To illustrate this problem, Wexler presents a passage from 3rd Grade PARCC Test (public school exams) and she edits out the information which may hinder reading comprehension to give a better idea of what it often feels like to read a text without having enough prior knowledge:
To see this problem from a wider perspective, the importance has been recently given into the teaching of math and reading, while sacrificing other areas such as science, art and social sciences, thus actually reducing the chances of successfully acquiring academic knowledge and vocabulary (and improving reading overall) in these fields of study. Wexler claims that while we may think our students are developing their reading at lower levels of education, through the use of certain skills and strategies such as finding the main idea, this can later not be as obvious when learners reach high school level of education. At that educational stage, they may show clear signs of struggle as the texts become more complex requiring them to activate far more background knowledge compared to previous years, and this may naturally bring about frustration in falling behind in their learning progress. With hybrid and remote learning this issue is becoming even more evident as it results in not having enough stimuli to build on one’s background knowledge.
Here are some of the suggestions that Wexler gives to narrow that knowledge gap:
•Organizing reading by topics rather than levels so that they are exposed to the same vocabulary and information repeatedly.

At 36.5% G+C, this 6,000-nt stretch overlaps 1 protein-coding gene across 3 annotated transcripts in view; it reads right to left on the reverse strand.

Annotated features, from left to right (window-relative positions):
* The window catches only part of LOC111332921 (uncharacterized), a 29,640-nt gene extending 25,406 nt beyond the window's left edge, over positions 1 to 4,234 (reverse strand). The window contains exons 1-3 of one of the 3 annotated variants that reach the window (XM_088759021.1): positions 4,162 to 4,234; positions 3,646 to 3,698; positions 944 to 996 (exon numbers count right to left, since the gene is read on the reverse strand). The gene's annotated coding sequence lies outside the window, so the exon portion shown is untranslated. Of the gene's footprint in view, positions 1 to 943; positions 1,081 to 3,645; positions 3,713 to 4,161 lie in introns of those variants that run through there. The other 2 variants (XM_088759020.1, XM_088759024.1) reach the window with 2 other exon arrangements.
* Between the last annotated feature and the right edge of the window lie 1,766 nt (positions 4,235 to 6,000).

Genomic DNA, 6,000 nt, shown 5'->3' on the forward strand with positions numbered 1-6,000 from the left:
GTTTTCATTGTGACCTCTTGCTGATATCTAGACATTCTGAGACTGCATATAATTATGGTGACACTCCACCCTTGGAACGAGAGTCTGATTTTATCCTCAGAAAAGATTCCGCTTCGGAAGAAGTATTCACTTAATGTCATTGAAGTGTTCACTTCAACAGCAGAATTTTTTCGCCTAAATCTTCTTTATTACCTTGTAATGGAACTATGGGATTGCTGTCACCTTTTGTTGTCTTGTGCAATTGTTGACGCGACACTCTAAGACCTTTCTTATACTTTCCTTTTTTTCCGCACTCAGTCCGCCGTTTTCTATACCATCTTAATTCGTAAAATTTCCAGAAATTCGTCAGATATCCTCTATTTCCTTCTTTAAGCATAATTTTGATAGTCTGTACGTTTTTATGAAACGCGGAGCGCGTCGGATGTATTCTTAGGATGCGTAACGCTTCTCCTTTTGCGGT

•Asking questions that put content rather than skills and strategies in the foreground, for example, focusing on the knowledge that helps to make inferences rather than on inferencing itself.
•Spending a lot of time on real-life social studies, art and science topics/themes/big questions.
•PD being cyclical, collaborative, periodical and rooted in content-based strategies, such as, ways of fostering critical thinking in the myth of Daedalus and Icarus.
•Relying on explicit delivery of instruction if necessary.
•Accepting that some difficulties are, in fact, ‘desirable.’
Finally, she emphasizes the concept of literacy overall and states that it does not lie in reading alone; she connects it to the listening and writing development as well, so listening is to be relied on to develop reading, through discussions and reading aloud, whereas, writing about something we don’t know much about, even on a sentence level, is even more demanding than reading about it.
About the presenter: Natalie Wexler is an American author and journalist whose work has been mainly focused on the topics of education and the reasons behind the ineffectiveness of the early education school system especially in regard to literacy skills. She also emphasizes in her writing the profound effects of the socioeconomic inequalities still vastly prevalent across communities and its impact on learners’ educational achievements. She co-authored the book called The Writing Revolution (2017) and is a solo author of the book, The Knowledge Gap (2019).
Wexler, N. (2019, April 29). America’s knowledge gap [Online presentation]. Amplify Science of Reading Webinar.
Piaget, J. (1968). Piaget's point of view. International Journal of Psychology, 3(4), 281–299.
Recht, D. R., & Leslie, L. (1988). Effect of prior knowledge on good and poor readers' memory of text. Journal of Educational Psychology, 80(1), 16–20.
Marzano, R.J. (2004). Building background knowledge for academic achievement: Research on what works in schools. ASCD.
Strangman, N., Hall, T & Meyer, A. (2004). Background knowledge instruction and the implications for UDL implementation [White Paper]. National Center on Accessing the General Curriculum.